As major names in the tech world have increasingly moved into the UK’s ‘silicon valley’, drawn by the expertise and infrastructure available, so too has Boyes Turner built a nationally and internationally recognised specialism in the sector, working with clients in the UK and around the world, including North America, Europe, the Middle East and Australasia.

And it’s the international element that Chalkley regards as key to the future success of the sector as a whole – including ensuring the transport links into the UK and onto the Thames Valley continue to make the area attractive to overseas investors and businesses looking for a European or UK base.

Two issues have a key part to play in keeping the Thames Valley competitive for years to come, Chalkley said, both connected with the UK’s biggest and busiest airport through which pass tens of thousands of business personnel into the country and onto the Thames Valley every year.

The long-delayed Western Rail link is one vital development for the region, in Chalkley’s eyes. The proposed 6.5km rail link between the Great Western Main Line and Heathrow would speed up journeys to and from the airport, not only benefiting the greater Thames Valley but the South West, South Wales and West Midlands as well.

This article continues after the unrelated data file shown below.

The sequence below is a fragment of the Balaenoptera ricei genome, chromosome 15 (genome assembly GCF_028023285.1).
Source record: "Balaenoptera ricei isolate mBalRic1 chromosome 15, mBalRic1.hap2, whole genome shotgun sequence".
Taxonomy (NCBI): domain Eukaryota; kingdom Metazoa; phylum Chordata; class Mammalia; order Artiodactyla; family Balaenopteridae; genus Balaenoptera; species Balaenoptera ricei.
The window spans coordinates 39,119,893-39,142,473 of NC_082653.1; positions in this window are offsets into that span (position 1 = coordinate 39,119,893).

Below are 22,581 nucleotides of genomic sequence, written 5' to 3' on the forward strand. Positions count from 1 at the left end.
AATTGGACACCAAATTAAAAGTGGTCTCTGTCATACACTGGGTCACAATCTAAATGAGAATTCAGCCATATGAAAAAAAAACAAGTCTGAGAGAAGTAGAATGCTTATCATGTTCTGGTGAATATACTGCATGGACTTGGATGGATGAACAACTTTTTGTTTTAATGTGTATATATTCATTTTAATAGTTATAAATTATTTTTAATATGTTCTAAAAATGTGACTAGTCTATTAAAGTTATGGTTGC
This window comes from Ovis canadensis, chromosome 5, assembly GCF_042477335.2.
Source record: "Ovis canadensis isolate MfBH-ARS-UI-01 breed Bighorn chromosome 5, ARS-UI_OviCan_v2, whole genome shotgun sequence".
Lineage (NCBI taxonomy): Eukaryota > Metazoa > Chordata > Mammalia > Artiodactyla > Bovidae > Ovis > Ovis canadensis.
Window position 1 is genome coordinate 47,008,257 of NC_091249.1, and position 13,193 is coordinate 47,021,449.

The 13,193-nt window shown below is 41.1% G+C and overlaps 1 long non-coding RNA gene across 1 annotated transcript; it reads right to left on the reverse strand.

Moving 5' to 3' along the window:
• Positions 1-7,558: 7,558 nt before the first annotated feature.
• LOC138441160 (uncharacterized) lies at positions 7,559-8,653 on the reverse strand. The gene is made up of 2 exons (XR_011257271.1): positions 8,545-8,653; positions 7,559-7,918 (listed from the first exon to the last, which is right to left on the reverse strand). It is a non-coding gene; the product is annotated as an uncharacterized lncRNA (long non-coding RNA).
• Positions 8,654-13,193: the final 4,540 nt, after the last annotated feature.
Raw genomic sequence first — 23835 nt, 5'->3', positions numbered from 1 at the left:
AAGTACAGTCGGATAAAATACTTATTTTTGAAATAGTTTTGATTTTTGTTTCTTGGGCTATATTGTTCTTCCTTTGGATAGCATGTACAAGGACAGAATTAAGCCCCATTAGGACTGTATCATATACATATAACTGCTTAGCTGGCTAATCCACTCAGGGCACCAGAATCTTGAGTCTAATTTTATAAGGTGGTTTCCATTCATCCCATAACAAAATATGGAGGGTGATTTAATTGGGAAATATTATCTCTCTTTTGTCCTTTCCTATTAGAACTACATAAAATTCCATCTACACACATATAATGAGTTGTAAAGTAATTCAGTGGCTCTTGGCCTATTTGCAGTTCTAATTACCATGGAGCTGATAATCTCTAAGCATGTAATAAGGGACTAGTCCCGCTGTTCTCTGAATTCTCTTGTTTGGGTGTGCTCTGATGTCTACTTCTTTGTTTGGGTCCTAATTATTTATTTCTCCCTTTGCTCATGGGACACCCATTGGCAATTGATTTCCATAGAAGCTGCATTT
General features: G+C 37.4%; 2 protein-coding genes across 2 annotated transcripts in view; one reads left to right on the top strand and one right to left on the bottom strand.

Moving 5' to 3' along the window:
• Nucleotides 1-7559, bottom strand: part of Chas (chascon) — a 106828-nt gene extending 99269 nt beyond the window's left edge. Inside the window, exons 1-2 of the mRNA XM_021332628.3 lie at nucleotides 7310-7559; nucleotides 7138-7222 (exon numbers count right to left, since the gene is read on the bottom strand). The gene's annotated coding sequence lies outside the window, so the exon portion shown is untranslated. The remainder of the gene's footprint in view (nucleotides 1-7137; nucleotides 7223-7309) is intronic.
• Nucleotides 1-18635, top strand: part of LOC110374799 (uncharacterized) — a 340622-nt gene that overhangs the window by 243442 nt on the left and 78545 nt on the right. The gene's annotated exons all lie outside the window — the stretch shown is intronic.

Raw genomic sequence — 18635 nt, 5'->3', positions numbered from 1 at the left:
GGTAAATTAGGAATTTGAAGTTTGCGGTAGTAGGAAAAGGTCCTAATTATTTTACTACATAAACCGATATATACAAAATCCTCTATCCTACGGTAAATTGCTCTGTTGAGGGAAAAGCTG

“It’s frustrating. It’s been described by the chairman of the Infrastructure Commission as a ‘no brainer’ yet it seems still to be a long way off happening. It should be an easy win and it’s one that we see as vital for our own business and our clients,” he said. “We have to keep the Thames Valley competitive as a business destination and links like this would be a major boost. It can’t happen quickly enough and we need to see progress as soon as possible.”

The development of Heathrow itself is another core infrastructure challenge which the Thames Valley’s business community, including its legal community, will be keeping a close eye on, particularly with the airport’s own consultation launched recently on the long-proposed third runway.

Chalkley said: “We understand the environmental concerns and of course that’s important. However, the aviation industry is making huge strides in relation to reducing its environmental impact and the plans include a number of other green measures. Ultimately, it’s about a balance. Of course we need to develop as sustainably as we can but we have to ensure the UK can both continue to attract investment and jobs from across the globe and access global markets. We’ve seen the benefit of that right here in the Thames Valley and we need to maintain that.”

To the future

So, what next for the Thames Valley and Boyes Turner, as the imminent arrival of 5G heralds yet another tech revolution?

“Keep adapting, keep moving, keep making sure our business helps the UK tech sector stay competitive and carry on innovating,” said Chalkley. “The one thing we know is that the world is going to keep on evolving. We’ll play our part in that with our work with our tech clients.

“You’re never quite sure what’s coming next. It’s exciting. It keeps us on our toes.”